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Baseball by the numbers



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September 26, 2012 - Ortonville- Summer officially ended last week and as fall begins, baseball season is also quickly drawing to a close, with a tight race between the Detroit Tigers and Chicago White Sox for the top spot in the American League Central Division.

At Brandon Fletcher Intermediate School, teachers took advantage of baseball fever to give sixth grade students a hands-on lesson in mathematics.

On Sept. 25, students gathered outside in the sunshine to partake in a Home Run Derby and learn about fractions, decimals and percentages as they worked on their batting averages.

The derby was preceded by a recent in-class assignment where students used batting averages of Detroit Tigers players and compared the number of singles, doubles, triples, and home runs, then calculated their statistics using fractions, decimals and percentages.

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"It went well, but some kids weren't connected, because they don't play or watch baseball, and we wanted the kids to have a more personal experience and make the activity more authentic," said Jennifer Smith, explaining why she and the other sixth grade math teachers organized the Home Run Derby. "The gamble with an educational activity like this is always the amount of time it takes, but I am betting this authentic activity pays off, because my kids will internalize this. It will be something they don't forget."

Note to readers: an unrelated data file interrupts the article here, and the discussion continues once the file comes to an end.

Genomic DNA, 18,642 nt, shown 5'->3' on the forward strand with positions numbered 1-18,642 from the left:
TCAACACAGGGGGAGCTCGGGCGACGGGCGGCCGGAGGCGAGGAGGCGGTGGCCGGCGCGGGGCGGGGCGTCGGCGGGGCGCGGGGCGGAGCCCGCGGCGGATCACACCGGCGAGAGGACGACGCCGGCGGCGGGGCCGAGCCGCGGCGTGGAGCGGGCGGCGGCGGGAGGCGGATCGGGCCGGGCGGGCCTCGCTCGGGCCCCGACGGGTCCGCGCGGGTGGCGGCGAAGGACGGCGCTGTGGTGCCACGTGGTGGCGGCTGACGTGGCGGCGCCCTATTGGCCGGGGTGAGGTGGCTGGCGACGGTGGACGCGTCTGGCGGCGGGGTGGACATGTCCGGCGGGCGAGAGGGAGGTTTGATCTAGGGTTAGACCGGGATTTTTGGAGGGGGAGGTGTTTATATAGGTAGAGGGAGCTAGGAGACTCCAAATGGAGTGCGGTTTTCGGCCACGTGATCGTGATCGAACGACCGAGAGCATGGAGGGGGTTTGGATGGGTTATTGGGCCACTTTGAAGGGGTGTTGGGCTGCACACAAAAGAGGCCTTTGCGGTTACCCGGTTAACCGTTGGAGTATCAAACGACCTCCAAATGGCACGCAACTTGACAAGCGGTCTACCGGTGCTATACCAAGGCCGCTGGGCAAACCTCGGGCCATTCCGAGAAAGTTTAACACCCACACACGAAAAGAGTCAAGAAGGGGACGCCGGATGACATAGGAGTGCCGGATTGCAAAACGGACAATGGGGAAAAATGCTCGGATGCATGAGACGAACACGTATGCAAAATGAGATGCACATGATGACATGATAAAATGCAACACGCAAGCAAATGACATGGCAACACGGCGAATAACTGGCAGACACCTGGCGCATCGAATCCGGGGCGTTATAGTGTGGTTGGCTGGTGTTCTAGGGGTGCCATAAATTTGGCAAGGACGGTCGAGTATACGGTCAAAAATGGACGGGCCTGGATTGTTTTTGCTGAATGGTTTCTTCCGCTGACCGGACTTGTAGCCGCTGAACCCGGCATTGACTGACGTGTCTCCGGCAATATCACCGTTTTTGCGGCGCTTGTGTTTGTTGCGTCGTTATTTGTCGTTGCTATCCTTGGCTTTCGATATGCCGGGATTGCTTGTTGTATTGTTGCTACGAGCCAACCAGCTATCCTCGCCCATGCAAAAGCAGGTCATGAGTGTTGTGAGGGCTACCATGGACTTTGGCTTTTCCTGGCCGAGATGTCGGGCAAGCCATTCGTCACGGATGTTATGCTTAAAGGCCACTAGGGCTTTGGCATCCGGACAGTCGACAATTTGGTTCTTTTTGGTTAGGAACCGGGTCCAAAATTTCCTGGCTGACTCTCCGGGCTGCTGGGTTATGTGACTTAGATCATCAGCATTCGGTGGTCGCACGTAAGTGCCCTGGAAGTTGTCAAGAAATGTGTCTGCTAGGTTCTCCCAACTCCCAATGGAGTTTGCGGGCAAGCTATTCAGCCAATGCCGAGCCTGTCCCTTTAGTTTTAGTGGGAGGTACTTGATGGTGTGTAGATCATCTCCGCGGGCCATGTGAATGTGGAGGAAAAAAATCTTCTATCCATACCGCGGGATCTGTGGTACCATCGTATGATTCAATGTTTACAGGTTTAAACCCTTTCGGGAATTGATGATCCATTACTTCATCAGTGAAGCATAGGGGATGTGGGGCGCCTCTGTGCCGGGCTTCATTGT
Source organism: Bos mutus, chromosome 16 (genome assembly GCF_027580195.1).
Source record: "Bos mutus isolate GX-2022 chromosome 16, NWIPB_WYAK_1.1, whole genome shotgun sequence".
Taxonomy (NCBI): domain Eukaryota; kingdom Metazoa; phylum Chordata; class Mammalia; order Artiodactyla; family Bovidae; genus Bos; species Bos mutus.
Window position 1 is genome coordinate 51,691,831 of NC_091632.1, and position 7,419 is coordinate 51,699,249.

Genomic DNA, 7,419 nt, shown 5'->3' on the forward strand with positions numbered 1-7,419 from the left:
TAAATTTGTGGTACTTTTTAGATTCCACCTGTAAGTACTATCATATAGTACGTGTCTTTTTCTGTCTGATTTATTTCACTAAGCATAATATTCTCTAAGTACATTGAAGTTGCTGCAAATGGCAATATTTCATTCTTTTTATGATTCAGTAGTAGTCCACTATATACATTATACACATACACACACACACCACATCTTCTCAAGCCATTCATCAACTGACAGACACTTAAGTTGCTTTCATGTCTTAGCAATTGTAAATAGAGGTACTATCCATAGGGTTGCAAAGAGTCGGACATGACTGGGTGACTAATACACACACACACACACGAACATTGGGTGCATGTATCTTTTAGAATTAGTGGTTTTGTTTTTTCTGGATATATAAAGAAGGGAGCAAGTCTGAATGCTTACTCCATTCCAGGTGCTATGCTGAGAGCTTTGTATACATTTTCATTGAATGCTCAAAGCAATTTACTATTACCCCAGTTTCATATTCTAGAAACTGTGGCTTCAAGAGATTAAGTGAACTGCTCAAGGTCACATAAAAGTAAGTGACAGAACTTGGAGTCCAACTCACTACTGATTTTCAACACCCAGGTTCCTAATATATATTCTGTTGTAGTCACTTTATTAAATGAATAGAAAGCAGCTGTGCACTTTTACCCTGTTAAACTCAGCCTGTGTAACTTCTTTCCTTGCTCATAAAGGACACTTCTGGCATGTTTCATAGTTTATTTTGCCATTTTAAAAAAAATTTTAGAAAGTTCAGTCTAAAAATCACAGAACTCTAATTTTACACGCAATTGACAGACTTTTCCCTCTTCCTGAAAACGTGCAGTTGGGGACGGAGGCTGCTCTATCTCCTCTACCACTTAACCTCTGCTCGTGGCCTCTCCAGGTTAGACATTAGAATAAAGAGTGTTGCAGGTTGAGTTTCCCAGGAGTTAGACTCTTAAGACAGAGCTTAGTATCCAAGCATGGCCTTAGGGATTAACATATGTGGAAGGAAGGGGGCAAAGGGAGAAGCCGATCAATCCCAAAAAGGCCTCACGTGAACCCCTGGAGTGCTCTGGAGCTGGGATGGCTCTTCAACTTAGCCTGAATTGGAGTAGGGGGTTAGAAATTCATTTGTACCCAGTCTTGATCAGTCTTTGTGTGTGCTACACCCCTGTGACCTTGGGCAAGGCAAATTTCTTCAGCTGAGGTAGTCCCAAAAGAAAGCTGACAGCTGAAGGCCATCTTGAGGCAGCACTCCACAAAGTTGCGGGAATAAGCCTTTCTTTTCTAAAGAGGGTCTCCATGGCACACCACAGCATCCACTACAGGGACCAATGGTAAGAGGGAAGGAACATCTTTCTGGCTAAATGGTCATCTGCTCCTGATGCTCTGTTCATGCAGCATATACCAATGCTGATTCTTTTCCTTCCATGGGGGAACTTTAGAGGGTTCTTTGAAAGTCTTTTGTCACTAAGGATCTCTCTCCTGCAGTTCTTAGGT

Each child took a turn at bat, and chalk lines on the soccer field denoted whether hits qualified as a single, double, triple or home run. Each hit was recorded so the students could compile their statistics once back in the classroom.

"This was a lot of fun," said Vinny Bills, 11. "They pitch you 10 balls and if you hit six, your average is 60 percent... We got to go outside and get exercise and it helped me focus, instead of being bored. Now when I go inside, I'm ready to learn."

Brooke Kilyk, also 11, agreed.

"I was playing softball and it ended awhile ago and I was sad," she said. "I think (the home run derby) will help me improve turning numbers into decimals and percentages. It was always so hard for me and now I feel like I will get it."

Smith hopes that is the case.

"We want them to feel math is fun," she said. "If we make math all about worksheets and calculators, they don't remember it."

Staff Writer
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